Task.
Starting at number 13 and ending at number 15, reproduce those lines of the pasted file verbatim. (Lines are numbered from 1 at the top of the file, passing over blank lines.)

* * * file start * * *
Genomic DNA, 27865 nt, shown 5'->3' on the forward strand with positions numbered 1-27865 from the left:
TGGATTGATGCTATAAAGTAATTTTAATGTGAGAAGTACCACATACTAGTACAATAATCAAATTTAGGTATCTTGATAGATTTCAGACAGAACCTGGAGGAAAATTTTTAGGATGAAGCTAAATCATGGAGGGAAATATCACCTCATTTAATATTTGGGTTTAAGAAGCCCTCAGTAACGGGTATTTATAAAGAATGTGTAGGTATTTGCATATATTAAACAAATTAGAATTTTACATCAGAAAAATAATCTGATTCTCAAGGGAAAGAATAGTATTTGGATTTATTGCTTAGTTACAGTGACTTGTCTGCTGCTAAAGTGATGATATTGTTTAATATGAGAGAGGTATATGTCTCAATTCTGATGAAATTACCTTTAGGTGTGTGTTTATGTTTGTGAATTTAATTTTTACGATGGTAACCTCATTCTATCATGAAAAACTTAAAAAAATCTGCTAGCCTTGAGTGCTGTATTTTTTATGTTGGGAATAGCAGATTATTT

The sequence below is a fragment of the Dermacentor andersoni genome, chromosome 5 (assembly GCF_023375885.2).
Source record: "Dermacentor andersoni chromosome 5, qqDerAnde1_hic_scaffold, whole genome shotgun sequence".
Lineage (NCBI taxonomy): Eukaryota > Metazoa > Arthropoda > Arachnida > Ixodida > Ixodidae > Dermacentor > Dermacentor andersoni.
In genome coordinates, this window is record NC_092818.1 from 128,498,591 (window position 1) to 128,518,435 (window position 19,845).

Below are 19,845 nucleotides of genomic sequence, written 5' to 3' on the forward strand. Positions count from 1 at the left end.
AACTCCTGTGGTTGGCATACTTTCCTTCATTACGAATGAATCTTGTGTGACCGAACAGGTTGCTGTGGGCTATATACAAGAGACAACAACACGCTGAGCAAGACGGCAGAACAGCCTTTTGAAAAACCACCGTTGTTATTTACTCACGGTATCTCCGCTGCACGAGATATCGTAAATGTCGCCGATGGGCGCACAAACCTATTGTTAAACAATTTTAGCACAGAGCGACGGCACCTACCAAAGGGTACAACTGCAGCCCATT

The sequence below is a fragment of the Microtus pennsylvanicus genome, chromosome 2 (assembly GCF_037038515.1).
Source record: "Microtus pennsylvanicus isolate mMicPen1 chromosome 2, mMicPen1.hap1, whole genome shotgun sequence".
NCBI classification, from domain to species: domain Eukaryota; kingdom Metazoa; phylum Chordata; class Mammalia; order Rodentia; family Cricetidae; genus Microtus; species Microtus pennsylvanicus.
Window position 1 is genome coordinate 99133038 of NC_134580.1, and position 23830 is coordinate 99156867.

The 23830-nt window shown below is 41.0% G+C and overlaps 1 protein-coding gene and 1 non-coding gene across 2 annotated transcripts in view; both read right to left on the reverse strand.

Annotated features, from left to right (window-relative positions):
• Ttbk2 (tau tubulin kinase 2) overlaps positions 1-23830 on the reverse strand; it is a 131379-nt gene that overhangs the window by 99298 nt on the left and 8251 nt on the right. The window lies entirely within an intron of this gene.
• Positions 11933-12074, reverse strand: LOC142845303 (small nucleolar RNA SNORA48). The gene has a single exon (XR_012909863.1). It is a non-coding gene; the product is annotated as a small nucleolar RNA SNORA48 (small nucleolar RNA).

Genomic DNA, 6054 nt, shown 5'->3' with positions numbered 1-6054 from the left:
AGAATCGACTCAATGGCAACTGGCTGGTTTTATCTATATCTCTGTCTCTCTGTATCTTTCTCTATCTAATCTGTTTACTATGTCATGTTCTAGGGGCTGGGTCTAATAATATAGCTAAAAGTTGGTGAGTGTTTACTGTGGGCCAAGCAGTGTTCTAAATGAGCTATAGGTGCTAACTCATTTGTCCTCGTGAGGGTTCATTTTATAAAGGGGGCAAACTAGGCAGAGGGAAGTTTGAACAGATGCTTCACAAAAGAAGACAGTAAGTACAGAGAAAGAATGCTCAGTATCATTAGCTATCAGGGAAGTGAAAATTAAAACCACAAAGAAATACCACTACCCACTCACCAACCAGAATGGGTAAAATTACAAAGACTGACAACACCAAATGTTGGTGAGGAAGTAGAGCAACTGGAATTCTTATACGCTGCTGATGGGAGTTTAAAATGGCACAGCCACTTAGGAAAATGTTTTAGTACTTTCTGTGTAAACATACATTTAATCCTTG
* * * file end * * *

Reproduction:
The 23830-nt window shown below is 41.0% G+C and overlaps 1 protein-coding gene and 1 non-coding gene across 2 annotated transcripts in view; both read right to left on the reverse strand.

Annotated features, from left to right (window-relative positions):
• Ttbk2 (tau tubulin kinase 2) overlaps positions 1-23830 on the reverse strand; it is a 131379-nt gene that overhangs the window by 99298 nt on the left and 8251 nt on the right. The window lies entirely within an intron of this gene.